“You see, the trouble is, I’m not actually American…”

Regarding the whole issue of the USA subjecting us shifty-looking foreigners to ritual humiliation and suspicion before allowing us entry into the “land of the free” (tee-hee!), here’s a nice little article (via Burnt Toast):

Put it this way, if you were hustled away at an English airport, fingerprinted, photographed, interrogated, bullied, harassed, and slapped in handcuffs for complaining, then told that you shouldn’t mind because it’s for the safety of your allies, the English people, because one of you Americans might conceivably be a bomber, you wouldn’t like it, would you? No, so I’m not quite clear why you think doing this to people coming into your country is not going to damage your tourist and travel industry at all. Oh, of course, silly me, because we’re protecting the American people, aren’t we?

That’s the whole problem with this ludicrous measure: it is grossly asymmetrical. US citizens are not required to pass through this catch-all security dragnet, and the US state department cries “foul!” whenever another country reciprocates. Are US citizens somehow magically exempt from being terrorists? Of course not, otherwise why would the federal government be making underhanded grabs for more yet more powers of Fatherland investigation and surveillance? So why not make all Americans give up their fingerprints at border checkpoints? Oh, might that be an invasion of privacy? Morally repugnant? Unconstitutional?

The article makes another point later on (emphasis is mine):

“Yours used to be a fine country, Mr Government Affairs Spokesman; I liked the straightforward way most people went about their business, and the ‘how can we make things work for you’ attitude. It was invigorating and I got a real buzz out of visiting. Now I’m not so sure I want to come and visit. I can stay at home and experience administrative paranoia; I don’t need to see that your country can do it bigger and better than anyone else. I feel uncomfortable trying to deal with an administration that feels so threatened, without being able to define what that threat really is, that it has to tell itself bigger, ever more bizarre stories about perceived threats in order to justify its reactions to what are now effectively pieces of fluff moving in the breeze. This is not healthy. The USA is no longer a healthy country, and this is clearly demonstrated in the way it deals with the rest of the world. 9/11 was a terrible thing, in and of itself, but so was bombing Afghanistan and Iraq because your administration thought the perpetrators might be hiding there, even though it had few grounds for thinking so, and even fewer now that weapons of mass destruction are providing elusive.”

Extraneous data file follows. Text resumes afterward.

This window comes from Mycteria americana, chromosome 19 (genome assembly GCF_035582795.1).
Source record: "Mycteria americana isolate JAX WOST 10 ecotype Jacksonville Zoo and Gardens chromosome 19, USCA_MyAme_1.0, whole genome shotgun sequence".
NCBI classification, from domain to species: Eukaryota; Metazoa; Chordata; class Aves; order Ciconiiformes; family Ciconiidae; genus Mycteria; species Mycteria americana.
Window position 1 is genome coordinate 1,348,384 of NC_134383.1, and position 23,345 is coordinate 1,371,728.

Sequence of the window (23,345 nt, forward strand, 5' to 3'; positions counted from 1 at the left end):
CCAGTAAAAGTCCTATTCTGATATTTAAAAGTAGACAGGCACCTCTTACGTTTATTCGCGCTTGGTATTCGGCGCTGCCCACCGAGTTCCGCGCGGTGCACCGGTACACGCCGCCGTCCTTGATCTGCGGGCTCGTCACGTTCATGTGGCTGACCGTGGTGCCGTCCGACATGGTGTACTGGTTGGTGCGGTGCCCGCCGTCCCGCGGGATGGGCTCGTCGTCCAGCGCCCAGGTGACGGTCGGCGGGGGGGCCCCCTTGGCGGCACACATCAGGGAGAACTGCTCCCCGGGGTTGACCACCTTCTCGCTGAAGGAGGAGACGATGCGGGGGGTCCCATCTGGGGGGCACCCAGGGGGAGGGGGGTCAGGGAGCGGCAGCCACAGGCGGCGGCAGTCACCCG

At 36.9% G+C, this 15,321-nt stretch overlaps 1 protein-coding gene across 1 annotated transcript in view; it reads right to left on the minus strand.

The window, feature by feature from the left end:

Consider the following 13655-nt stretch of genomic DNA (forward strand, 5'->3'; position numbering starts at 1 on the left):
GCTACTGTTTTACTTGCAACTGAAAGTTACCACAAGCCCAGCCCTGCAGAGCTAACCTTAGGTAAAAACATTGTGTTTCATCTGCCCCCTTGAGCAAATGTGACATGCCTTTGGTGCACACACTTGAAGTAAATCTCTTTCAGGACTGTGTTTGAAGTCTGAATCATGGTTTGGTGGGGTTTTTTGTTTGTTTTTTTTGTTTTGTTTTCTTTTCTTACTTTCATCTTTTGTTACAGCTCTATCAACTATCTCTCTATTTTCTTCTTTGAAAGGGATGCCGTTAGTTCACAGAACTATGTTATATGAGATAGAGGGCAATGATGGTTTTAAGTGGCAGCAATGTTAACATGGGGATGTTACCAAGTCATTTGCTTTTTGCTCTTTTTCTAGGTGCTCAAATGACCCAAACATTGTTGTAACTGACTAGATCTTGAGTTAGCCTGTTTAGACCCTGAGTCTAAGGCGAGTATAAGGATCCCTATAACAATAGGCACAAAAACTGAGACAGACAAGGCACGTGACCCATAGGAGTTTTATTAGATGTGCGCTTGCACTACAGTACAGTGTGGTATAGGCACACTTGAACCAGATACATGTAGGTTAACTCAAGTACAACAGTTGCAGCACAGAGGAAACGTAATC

I have been thinking this for some time now. The USA is sick. On the world stage, its behaviour is that of a paranoid schizophrenic. No, really. Take a typical description of paranoid schizophrenia from a typical mental health web site:

[Victims] often begin to hear, see, or feel things that aren’t really there (hallucinations) or become convinced of things that simply aren’t true (delusions). In the paranoid form of this disorder, they develop delusions of persecution or personal grandeur.

Yes, 9/11 was a single, enormous terrorist attack, but that does not mean the whole world has it in for the US. There’s a difference between taking all reasonable security measures, and outright paranoia. There’s a difference between hunting down the perpetrators of an atrocity, and killing thousands of people in the process of invading two countries and wildly lashing out at one’s closest allies. The whole “if you’re not with us, you’re against us” attitude speaks volumes.

But it’s more than just America’s recent performance on the world stage. Take a look at the obscene and ever-widening gap between rich and poor. Take a look at the medical system that soaks up 50% of the world’s healthcare budget, yet leaves 15% of the population out in the cold. Take a look at the hijacking of its political machinery by corporate interests. We’re talking more than just a few social injustices here–we’re looking at an accelerating breakdown in the entire social fabric of the country, and what is the best headline its Leader can come up with to usher in the new year? A moon base. Wow. That’s really going to make people feel good about themselves when their job is off-shored, and they find themselves without medical insurance.

America, the rest of the world looks upon you with a mixture of horror and fear. And part of your problem is that you don’t see that this is a problem. As we all know from pop psychology, acknowledging that you have a problem is the first step towards solving it. So can you please get rid of Bush this year? Thanks. The world will be a safer and nicer place for it.

3 Replies to ““You see, the trouble is, I’m not actually American…””

  1. Hi I found your blog thru weblogs.com. I just wanted to say that this was very well written and I agree wholeheartedly. Hopefully you won’t suffer any repercussions for speaking out against the regi-uh, I mean current administration 🙂

  2. I had some reservations about posting this, but I said worse stuff back in 2002, and I wasn’t arrested when I tried to enter the US in February of last year… Maybe my luck will hold for a while longer 🙂

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